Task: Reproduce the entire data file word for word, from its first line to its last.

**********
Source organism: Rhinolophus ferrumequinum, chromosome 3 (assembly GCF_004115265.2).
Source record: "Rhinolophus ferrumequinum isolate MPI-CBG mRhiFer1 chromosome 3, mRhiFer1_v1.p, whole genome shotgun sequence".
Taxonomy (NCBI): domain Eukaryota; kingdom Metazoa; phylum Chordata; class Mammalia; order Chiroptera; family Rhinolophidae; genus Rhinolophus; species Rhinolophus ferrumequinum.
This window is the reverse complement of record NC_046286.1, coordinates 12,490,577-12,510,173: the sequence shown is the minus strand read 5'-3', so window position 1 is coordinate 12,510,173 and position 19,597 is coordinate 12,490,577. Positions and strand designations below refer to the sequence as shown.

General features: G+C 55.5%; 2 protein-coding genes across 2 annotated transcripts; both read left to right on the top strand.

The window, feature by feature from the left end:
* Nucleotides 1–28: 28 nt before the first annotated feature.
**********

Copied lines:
Source organism: Rhinolophus ferrumequinum, chromosome 3 (assembly GCF_004115265.2).
Source record: "Rhinolophus ferrumequinum isolate MPI-CBG mRhiFer1 chromosome 3, mRhiFer1_v1.p, whole genome shotgun sequence".
Taxonomy (NCBI): domain Eukaryota; kingdom Metazoa; phylum Chordata; class Mammalia; order Chiroptera; family Rhinolophidae; genus Rhinolophus; species Rhinolophus ferrumequinum.
This window is the reverse complement of record NC_046286.1, coordinates 12,490,577-12,510,173: the sequence shown is the minus strand read 5'-3', so window position 1 is coordinate 12,510,173 and position 19,597 is coordinate 12,490,577. Positions and strand designations below refer to the sequence as shown.

General features: G+C 55.5%; 2 protein-coding genes across 2 annotated transcripts; both read left to right on the top strand.

The window, feature by feature from the left end:
* Nucleotides 1–28: 28 nt before the first annotated feature.